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On Wednesday, January 14, 2015 02:14:01 PM Andrew Starks wrote:
> Do people to to conceive of think of "error" as something dire and to be
> avoided always?

We seem to be under the assumption that pcall is a very expensive operation, 
so yes it's frequently avoided. Perhaps in cases when it shouldn't be as well. 
I just ran an overly simple test and pcall was at worst 7.8% slower. And that 
was an outlier, it was typically closer to 2%. I could've sworn previous 
testing showed it to be much worse.

Maybe the aggravation is pcall forces you to check the success value. But 
that's similar to the aggravation of having to fasten your seat belt every 
time you get in a car. It's a minor annoyance, but the one time you should be 
checking for error yet forget to will be a major annoyance.

If library writers are eschewing throwing errors to not inconvenience users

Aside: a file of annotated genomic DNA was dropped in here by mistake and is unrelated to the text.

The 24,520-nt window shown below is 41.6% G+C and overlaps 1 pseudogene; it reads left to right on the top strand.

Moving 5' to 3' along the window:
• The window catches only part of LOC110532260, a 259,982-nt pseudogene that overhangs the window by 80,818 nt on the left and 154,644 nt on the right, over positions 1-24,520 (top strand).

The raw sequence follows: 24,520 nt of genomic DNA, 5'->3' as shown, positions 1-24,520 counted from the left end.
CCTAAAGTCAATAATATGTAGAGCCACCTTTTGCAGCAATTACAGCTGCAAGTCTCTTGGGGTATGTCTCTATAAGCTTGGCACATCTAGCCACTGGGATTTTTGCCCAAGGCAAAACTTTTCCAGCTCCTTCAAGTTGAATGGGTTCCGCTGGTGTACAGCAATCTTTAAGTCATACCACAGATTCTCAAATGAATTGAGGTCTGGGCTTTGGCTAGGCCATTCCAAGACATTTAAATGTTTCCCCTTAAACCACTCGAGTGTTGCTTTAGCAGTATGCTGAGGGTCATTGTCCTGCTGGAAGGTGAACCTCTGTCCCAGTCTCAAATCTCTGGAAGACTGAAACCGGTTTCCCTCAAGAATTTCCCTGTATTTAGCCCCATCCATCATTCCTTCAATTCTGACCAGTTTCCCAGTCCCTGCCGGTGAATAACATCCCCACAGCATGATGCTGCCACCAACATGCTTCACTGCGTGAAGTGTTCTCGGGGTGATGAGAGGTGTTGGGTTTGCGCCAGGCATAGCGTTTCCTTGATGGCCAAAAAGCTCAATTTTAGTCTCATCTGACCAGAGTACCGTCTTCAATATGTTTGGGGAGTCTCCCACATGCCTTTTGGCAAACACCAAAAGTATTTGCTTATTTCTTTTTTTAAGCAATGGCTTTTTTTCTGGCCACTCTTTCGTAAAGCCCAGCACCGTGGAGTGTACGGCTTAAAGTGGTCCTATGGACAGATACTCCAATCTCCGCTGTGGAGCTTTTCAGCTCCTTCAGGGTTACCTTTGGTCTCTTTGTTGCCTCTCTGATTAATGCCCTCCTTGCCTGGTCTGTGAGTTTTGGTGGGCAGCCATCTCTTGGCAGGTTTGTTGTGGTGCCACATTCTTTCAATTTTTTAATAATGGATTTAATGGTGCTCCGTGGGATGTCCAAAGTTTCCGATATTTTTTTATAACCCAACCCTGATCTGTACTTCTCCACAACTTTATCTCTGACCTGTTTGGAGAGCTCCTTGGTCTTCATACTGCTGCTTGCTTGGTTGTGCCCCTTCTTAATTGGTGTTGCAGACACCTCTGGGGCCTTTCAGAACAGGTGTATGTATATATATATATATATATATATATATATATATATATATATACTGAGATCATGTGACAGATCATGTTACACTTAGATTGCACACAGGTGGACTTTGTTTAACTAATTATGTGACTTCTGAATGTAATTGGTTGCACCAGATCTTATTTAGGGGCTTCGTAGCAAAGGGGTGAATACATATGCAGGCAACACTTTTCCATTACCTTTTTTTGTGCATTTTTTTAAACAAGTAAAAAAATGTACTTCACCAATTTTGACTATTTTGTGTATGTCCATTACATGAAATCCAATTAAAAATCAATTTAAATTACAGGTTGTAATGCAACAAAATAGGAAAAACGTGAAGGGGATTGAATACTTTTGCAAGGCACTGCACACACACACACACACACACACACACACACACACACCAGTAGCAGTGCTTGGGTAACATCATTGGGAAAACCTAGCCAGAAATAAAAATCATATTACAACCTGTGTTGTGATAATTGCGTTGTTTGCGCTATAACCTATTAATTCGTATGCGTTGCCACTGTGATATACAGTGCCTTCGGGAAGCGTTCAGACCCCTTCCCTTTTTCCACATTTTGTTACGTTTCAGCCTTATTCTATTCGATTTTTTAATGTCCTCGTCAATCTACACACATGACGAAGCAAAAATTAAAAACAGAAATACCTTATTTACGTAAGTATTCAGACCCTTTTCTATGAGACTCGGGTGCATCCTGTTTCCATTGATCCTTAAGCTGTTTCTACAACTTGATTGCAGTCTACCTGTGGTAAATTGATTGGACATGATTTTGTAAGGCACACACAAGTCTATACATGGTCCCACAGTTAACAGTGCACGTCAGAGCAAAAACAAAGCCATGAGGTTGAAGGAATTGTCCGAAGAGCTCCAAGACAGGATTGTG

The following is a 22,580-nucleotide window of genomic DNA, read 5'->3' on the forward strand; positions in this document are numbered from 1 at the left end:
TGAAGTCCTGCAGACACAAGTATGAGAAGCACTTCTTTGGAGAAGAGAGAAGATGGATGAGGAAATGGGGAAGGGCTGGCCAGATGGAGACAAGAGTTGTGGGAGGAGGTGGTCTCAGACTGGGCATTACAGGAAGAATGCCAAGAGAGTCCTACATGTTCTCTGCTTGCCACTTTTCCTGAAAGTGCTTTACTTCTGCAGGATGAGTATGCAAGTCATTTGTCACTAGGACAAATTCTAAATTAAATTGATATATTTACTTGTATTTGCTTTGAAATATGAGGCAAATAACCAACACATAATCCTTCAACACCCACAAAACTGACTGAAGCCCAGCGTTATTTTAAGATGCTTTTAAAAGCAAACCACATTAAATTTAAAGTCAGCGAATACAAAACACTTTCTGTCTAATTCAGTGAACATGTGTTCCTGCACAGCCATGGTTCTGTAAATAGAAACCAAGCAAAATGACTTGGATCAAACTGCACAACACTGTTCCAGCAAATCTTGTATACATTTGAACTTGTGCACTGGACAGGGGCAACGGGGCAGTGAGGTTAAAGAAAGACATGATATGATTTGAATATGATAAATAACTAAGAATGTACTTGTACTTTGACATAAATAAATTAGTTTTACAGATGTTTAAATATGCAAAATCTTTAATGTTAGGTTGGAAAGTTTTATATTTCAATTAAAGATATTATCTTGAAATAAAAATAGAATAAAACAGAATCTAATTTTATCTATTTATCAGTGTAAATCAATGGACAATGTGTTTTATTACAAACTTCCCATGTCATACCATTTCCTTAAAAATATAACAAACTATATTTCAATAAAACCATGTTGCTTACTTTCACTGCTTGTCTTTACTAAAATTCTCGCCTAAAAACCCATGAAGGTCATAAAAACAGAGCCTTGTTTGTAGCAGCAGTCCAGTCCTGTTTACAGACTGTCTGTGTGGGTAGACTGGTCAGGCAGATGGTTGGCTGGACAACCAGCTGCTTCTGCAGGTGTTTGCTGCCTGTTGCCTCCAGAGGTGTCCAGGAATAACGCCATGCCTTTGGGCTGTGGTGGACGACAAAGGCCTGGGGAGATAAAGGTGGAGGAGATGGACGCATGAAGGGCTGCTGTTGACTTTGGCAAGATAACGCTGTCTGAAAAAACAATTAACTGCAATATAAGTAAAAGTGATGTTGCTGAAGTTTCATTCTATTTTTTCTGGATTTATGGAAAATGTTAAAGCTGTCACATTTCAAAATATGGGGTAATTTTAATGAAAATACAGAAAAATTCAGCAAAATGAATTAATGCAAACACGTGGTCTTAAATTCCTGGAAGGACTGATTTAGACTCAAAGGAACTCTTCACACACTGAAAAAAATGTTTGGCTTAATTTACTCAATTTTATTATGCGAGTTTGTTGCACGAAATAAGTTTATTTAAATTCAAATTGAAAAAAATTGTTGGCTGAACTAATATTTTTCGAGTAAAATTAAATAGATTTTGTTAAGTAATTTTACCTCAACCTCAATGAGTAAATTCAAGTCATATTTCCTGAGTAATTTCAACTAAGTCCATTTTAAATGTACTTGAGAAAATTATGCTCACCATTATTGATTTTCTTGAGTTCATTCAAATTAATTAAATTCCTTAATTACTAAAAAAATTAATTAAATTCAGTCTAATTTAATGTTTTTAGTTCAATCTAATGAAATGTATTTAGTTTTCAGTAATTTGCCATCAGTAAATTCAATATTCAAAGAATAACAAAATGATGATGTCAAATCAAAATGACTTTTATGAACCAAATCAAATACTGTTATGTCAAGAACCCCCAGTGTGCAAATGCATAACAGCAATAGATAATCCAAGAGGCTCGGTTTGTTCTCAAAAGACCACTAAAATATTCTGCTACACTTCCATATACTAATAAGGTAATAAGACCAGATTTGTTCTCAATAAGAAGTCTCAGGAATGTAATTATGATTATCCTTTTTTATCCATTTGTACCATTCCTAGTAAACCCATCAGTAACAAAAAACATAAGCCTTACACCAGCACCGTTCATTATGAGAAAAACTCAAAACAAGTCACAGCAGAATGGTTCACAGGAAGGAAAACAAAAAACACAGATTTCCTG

who aren't properly using pcall, then that contributes to the problem. Being 
more assertive (pun intended) will drag people kicking and screaming into 
proper defensive programming techniques.

Would elevating 'pcall' and 'error' to keywords instead of functions make it 
less scary? While we're at it how about 'assert' so we can write expressions 
that are only evaluated when the assertion fails?

Then we could stop returning errors as nil,message and just throw exceptions. 
Another way to encourage this is to have a standard error format that can be 
reliably caught or re-thrown. The simplest would be to write error messages as 
"error name: details". Anything else like errors made of two strings, tables, 
or a new Exception type I think are unnecessarily complicated.

tom <>